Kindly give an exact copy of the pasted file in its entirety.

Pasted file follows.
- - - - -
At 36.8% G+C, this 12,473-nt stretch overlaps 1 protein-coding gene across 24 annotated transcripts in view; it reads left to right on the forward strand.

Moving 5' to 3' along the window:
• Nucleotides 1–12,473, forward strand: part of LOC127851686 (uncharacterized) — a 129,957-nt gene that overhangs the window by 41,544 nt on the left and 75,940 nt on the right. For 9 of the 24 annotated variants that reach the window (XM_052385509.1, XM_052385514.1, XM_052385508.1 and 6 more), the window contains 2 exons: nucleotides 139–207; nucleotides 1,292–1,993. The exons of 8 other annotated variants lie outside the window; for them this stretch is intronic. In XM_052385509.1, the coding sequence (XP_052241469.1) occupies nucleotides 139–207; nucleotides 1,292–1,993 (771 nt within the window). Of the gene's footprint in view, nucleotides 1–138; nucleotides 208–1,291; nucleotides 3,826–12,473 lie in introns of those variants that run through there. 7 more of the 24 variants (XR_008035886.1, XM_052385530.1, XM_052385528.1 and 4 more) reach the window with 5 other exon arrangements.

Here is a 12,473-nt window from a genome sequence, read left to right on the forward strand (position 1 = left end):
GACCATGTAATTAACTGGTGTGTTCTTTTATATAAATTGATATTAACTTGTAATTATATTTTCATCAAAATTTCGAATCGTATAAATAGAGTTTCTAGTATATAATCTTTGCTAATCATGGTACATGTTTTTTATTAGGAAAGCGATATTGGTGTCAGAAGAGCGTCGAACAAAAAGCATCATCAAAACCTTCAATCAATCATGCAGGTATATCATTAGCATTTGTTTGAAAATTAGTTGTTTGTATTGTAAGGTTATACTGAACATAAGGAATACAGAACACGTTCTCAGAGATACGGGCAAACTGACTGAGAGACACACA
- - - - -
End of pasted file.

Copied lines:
At 36.8% G+C, this 12,473-nt stretch overlaps 1 protein-coding gene across 24 annotated transcripts in view; it reads left to right on the forward strand.

Moving 5' to 3' along the window:
• Nucleotides 1–12,473, forward strand: part of LOC127851686 (uncharacterized) — a 129,957-nt gene that overhangs the window by 41,544 nt on the left and 75,940 nt on the right. For 9 of the 24 annotated variants that reach the window (XM_052385509.1, XM_052385514.1, XM_052385508.1 and 6 more), the window contains 2 exons: nucleotides 139–207; nucleotides 1,292–1,993. The exons of 8 other annotated variants lie outside the window; for them this stretch is intronic. In XM_052385509.1, the coding sequence (XP_052241469.1) occupies nucleotides 139–207; nucleotides 1,292–1,993 (771 nt within the window). Of the gene's footprint in view, nucleotides 1–138; nucleotides 208–1,291; nucleotides 3,826–12,473 lie in introns of those variants that run through there. 7 more of the 24 variants (XR_008035886.1, XM_052385530.1, XM_052385528.1 and 4 more) reach the window with 5 other exon arrangements.

Here is a 12,473-nt window from a genome sequence, read left to right on the forward strand (position 1 = left end):
GACCATGTAATTAACTGGTGTGTTCTTTTATATAAATTGATATTAACTTGTAATTATATTTTCATCAAAATTTCGAATCGTATAAATAGAGTTTCTAGTATATAATCTTTGCTAATCATGGTACATGTTTTTTATTAGGAAAGCGATATTGGTGTCAGAAGAGCGTCGAACAAAAAGCATCATCAAAACCTTCAATCAATCATGCAGGTATATCATTAGCATTTGTTTGAAAATTAGTTGTTTGTATTGTAAGGTTATACTGAACATAAGGAATACAGAACACGTTCTCAGAGATACGGGCAAACTGACTGAGAGACACACA